# Alpha

In finance, Alpha (also called Jensen’s alpha) is a measure of an investment portfolio’s excess return. It is determined as the difference between the actual return on a portfolio and the required return given the portfolio’s systematic risk. A higher alpha is better, and an investment manager’s skill is demonstrated by sustained alpha-generation.

There are two approaches to investment management: active management and passive management. Active managers overweight/underweight different sectors and/or stocks in their investment portfolio relative to their benchmark to beat the market. A positive alpha means they succeeded in beating the market.

## Formula

$$ \alpha\ =\ \text{R} _ \text{p}-\ (\text{r} _ \text{f}+\beta\times(\text{r} _ \text{m}-\text{r} _ \text{f})) $$

Where **α** is the Jensen’s alpha, **R _{p}** is the portfolio return,

**β**is the portfolio beta coefficient,

**r**is the risk-free rate and

_{f}**r**is the return on the benchmark, let’s say S&P 500.

_{m}The portfolio return is the weighted average holding period return of the individual investments. The holding period return is calculated as the percentage of difference between the beginning and closing investment value and portfolio income with reference to the initial investment value:

$$ \text{Portfolio Return}=\frac{\text{P} _ \text{1}-\text{P} _ \text{0}+\text{I}}{\text{P} _ \text{0}} $$

Over multiple periods, geometric average return and time-weighted rate of return are appropriate approaches to determine portfolio’s actual return.

Portfolio beta equals the weighted average beta coefficient of the constituent investments.

The second term on the right-hand side is the equation for the capital asset pricing model. It is because we are attempting to measure the return generated over and above the return required given the portfolio’s risk. In a well-diversified portfolio, only the systematic risk is relevant because unsystematic risk can be diversified and hence shouldn’t be compensated.

## Example

Calculate alpha for the following portfolio

Stock | Shares | Stock price as at | Dividend per Share |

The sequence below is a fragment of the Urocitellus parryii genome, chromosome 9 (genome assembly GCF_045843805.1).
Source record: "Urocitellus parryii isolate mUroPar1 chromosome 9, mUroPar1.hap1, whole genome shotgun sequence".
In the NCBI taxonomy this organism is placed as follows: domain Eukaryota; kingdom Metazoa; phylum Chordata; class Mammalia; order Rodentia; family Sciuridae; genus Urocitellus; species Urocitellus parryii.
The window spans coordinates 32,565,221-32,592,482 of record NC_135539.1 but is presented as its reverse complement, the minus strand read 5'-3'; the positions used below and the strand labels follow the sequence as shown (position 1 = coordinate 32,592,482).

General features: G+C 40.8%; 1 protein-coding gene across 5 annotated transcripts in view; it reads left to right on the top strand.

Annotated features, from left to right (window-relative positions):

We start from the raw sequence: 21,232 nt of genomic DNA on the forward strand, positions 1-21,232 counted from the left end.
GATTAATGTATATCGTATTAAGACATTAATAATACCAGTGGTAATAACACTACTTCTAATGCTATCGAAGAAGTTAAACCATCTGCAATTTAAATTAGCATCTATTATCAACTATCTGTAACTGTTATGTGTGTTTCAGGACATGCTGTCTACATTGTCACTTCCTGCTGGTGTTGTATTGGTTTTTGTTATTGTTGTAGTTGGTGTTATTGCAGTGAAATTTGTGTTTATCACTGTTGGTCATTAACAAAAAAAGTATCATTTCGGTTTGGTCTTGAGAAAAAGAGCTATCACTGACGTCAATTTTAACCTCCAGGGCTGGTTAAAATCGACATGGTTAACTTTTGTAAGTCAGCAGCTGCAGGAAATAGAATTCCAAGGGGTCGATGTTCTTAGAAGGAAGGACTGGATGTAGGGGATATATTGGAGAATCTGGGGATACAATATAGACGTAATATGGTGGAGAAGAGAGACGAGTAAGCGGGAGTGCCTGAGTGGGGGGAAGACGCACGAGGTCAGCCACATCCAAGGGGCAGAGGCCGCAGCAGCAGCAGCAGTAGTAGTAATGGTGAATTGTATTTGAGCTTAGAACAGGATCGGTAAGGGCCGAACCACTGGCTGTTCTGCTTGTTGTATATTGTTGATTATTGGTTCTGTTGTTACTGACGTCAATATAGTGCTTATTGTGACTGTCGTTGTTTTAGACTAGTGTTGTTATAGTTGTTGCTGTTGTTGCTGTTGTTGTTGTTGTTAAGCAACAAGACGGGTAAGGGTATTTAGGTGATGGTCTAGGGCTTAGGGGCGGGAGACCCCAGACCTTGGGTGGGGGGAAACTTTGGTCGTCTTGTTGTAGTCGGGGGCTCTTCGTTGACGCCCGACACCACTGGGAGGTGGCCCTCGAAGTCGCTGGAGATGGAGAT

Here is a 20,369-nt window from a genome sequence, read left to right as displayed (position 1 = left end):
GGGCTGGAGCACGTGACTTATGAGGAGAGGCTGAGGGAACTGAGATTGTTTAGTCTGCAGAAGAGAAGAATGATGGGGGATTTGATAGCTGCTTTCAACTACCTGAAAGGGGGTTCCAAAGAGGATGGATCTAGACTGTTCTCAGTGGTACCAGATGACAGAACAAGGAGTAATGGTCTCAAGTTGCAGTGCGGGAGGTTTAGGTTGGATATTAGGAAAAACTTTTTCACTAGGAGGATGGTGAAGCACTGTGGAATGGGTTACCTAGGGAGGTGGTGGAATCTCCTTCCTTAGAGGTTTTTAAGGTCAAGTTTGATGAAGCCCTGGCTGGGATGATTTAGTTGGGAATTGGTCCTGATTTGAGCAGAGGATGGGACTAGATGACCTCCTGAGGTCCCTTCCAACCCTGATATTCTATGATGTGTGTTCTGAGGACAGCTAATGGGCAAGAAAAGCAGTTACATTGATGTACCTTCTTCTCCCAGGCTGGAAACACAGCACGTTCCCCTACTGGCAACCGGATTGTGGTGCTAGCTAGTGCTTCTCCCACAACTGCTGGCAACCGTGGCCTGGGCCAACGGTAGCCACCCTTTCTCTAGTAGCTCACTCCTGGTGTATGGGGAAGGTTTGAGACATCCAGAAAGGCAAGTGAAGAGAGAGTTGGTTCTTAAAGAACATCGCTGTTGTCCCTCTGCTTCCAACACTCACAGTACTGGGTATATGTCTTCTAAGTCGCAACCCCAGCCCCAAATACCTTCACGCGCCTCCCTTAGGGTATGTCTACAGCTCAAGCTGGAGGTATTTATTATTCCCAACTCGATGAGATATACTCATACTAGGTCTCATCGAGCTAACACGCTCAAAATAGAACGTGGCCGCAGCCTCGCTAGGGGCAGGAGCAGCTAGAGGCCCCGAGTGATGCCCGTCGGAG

Beta | |
---|---|---|---|---|---|

01 Jan 2017 | 31 Dec 2017 | ||||

A | 2000 | 30 | 28 | 1 | 1.5 |

B | 1000 | 55 | 65 | 2 | 1.2 |

C | 500 | 125 | 140 | 5 | 0.8 |

The relevant risk-free rate is 5% and the actual return on the applicable broad market index (benchmark) is 9.5%.

First, we need to find out individual holding period returns:

$$ \text{Holding period return}\ (\text{A})=\frac{\text{28}-\text{30}+\text{1}}{\text{30}}=-\text{3.33%}\ $$

$$ \text{Holding period return}\ (\text{B})=\frac{\text{65}-\text{55}+\text{2}}{\text{55}}=\text{21.82%}\ $$

$$ \text{Holding period return}\ (\text{C})=\frac{\text{140}-\text{125}+\text{5}}{\text{125}}=\text{16%}\ $$

Next, we must find out relative weights of each stock in the portfolio:

$$ \text{Weight of Stock A}\ \\=\frac{\text{500}\times\text{\$140}}{\text{2,000}\times\text{\$28}+\text{1,000}\times\text{\$65}+\text{500}\times\text{\$140}}\\=\text{29.32%} $$

Similarly, weights of Stock B and C are 34.03% and 36.65%

We can work out the portfolio return by finding the products of stock weight and return and them summing them up:

$$ \text{Portfolio return}\\=\text{29.32%}\times-\text{3.33%}+\text{34.03%}\times\text{21.82%}+\text{36.65%}\times\text{16%}\\=\text{12.31%} $$

The same applies to portfolio beta:

$$ \text{Portfolio beta}\\=\text{29.32%}\times\text{1.5}+\text{34.03%}\times\text{1.2}+\text{36.65%}\times\text{0.8}\\=\text{1.14} $$

Portfolio alpha can be calculated as follows:

$$ \text{Portfolio alpha}\\=\text{12.31%}-\ (\text{5%}+\text{1.14}\times(\text{9.5%}-\text{5%}))\\=\text{12.31%}-\text{10.14%}=\text{2.18%} $$

The portfolio generated excess return of 2.18%.

by Obaidullah Jan, ACA, CFA and last modified on